They are usually found in or around dung and carrion, but they can also be found in woodlands, orchards, and gardens. Although they reach Texas, they are more common in the northern US states and Canada.

Blue Blowfly

Blue Bugs

The unique dark blue hue of the Blue Blowfly (Calliphora vicina) is complemented with black undersides. They lay their eggs on decomposing carcasses, which helps forensic scientists determine the time of death. They are frequently seen close to carrion and corpses.

These brown-eyed insects help with pollination by feeding on pollen. Even if they don’t really lay eggs on plants, they can nevertheless spread bacteria to both humans and other plants.

Blue-Green Bottle Fly

Blue Bugs

The dorsal skin of the Blue-Green Bottle Fly (Lucilia coeruleiviridis) shimmers and blends glittering blue and green colors. They are smaller than blue blowflies, but they have comparable carrion-egg-laying and eating habits.

Up to adulthood, their larvae consume corpses as food. In the absence of carrion, adults may also eat pollen and nectar from scented plants. They may mate on a variety of surfaces, including plants, but they lay their eggs on carrion.

Blue Dasher

Blue Bugs

Like many other dragonflies, the blue dasher (Pachydiplax longipennis) has pronounced sexual dimorphism. While females are mostly yellow and black with huge brown eyes, males are predominantly blue with accents of black and white. Transparent wings with black veins are shared by both sexes.

These dragonflies are drawn to areas with bodies of water, such as ponds and streams, in order to reproduce and hunt.

Ebony Jewelwing

Blue Bugs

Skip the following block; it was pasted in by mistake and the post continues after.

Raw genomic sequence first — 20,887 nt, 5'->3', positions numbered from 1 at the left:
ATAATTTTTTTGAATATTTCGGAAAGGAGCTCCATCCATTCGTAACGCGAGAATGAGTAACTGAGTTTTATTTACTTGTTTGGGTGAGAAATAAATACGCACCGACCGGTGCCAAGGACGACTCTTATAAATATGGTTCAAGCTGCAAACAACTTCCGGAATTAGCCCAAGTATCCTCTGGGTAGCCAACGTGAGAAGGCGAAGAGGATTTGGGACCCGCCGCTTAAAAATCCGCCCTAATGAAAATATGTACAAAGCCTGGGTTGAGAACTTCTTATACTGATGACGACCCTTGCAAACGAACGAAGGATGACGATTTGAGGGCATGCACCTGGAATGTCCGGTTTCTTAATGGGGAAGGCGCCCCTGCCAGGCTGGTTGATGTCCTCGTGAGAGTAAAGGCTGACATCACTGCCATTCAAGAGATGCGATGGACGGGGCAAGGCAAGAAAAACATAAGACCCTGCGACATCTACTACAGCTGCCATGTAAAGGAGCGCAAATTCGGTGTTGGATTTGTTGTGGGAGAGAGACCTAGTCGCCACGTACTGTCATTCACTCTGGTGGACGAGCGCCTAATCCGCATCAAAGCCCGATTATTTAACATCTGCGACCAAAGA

The body color of Ebony Jewelwings (Calopteryx maculata), which are similar to dragonflies, is a consistent metallic blue. They have a uniform appearance since they do not have black segment edges like dragonflies do. The color of men and females may differ slightly, with females occasionally having a deeper shade of brown or blue.

They are found close to water supplies and feed on mosquitoes and other small insects, although they can also live without water.

Familiar Bluet

Blue Bugs

The vivid blue color and black segment margins of male Familiar Bluets (Enallagma civile) are their distinguishing features. They have similar patterns of black and blue on their head and thorax. Blue eyes can be either brilliant or dark in men. Conversely, deeper tones, primarily dominated by brown hues, are seen in females.

They make a heart-shaped formation in the air while mating, and occasionally pairs will continue to fly during the process.

Blue-Fronted Dancer

Blue Bugs

Black segment edges define the striking blue color that male Blue-Fronted Dancers (Argia apicalis) have on their bodies. Though it’s less noticeable than in men, girls can have blue coloration at specific periods. They have mostly gray, brown, or black bodies, with a blue thorax that changes to a different hue.